SEATTLE – The ping of dozen of bats connecting with the ball and the pop of dozen of pitches hitting their target echoes through the Dempsey Indoor facility. It’s a Tuesday night in November, and the entire Washington softball coaching staff, as well as members of the current team, is hard at work fostering the skills of the next generation of softball players.
Last Tuesday marked the final session of Washington’s Fall Clinic series – a collection of hitting, pitching, and defense academies for softball players ages 8 to 18 that ran from October through November.
Each hour-long clinic begins with the players gathering around the coaches for instruction. Then, the players are divided into groups, where they work closely with the current Huskies players, as the coaches roam the field and give individual instruction to the campers.
Robert Treves has been bringing his daughters, Kelly, 11, and Rachel, 9, to the clinics for the past three years. Treves says his daughters enjoy the experience of learning from the coaches as well as the current players.
“They love it,” Treves said. “They relate to the players. They relate to the coaches. They listen. They improve drastically, and you can’t ask for anything more than that.”
Tami [Storseth] Mahler has three daughters, River, 10, Jessi, 8, Sawyer, 6. She has been bringing River for about three years. Mahler, who played shortstop with head coach Heather Tarr with the Huskies from 1992-1996, says the unique combination of instruction from the coaches and players is what makes the clinics so special.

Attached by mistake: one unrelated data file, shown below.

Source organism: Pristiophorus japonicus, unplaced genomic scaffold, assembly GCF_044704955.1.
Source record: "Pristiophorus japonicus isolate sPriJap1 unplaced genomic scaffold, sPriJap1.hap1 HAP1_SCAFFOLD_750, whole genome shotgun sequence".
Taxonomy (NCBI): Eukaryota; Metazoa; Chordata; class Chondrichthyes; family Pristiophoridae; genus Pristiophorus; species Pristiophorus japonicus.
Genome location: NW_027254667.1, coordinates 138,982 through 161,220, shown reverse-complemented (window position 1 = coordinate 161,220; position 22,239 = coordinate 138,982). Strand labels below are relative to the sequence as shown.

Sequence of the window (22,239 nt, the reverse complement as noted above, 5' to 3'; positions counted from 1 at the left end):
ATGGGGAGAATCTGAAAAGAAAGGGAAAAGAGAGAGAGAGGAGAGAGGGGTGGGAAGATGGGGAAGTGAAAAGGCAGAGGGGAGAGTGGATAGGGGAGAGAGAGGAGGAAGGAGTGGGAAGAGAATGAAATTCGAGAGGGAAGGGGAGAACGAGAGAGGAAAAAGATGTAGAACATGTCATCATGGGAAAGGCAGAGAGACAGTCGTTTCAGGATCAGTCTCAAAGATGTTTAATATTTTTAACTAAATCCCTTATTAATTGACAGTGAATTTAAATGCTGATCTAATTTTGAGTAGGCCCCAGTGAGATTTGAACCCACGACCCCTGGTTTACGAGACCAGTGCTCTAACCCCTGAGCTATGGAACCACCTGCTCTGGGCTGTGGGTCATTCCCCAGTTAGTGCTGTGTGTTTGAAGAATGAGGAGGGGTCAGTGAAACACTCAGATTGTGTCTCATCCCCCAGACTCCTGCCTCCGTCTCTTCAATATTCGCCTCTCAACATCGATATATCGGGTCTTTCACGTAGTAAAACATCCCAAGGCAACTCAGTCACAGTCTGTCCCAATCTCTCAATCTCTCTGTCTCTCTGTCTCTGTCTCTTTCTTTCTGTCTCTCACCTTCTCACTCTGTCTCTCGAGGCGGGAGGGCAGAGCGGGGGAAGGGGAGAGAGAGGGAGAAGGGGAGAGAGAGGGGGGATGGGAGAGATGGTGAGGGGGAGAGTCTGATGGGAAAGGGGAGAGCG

“It’s just a fun time. It’s so different and unique,” Mahler said. “We are so lucky to have the coaching staff here, because they’re relatable and they’re normal people, and the players just make such a big difference to the kids.”
For many of the campers, working with the athletes is the highlight of the clinics.
“My favorite part is playing with the players and getting the experience that a lot of other people don’t get,” Kelly Treves, 11, said. “I really look up to them. I think it’s really awesome to be working with them.”
The campers receive direct coaching from the Washington coaches and players, because there are usually 20-30 athletes in each clinic.
“Our girls pay attention,” Robert Treves said. “They listen to the coaches…They get a lot of very direct coaching here. After you leave these camps, there’s been direct correlation to improvement on the field.”
Over the course of the clinics, the campers also develop a close relationship with each of the coaches.
“One of the coaches actually calls me ‘Google,’” Rachel Treves, 9, said. “They were asking me questions, and I just answered them, and they were all right.”
“My favorite part is how hard we work and how hard we try to hit the ball and catch the ball and throw the ball to the catcher,” Rachel said.
While the fall clinics are done for this year, the Huskies offer camps year-round. For more information on all of Washington’s softball camps, click here.
For aspiring softball players, the experience is unmatched.
“It’s being at the University of Washington,” Robert Treves said. “It’s being on the field here. It’s being on the outdoor field. It’s talking to the players…It’s not difficult at all to get them here. It’s doesn’t take anything. There’s no complaints. There’s no worries. Getting them to leave at the end of the day is the harder part.”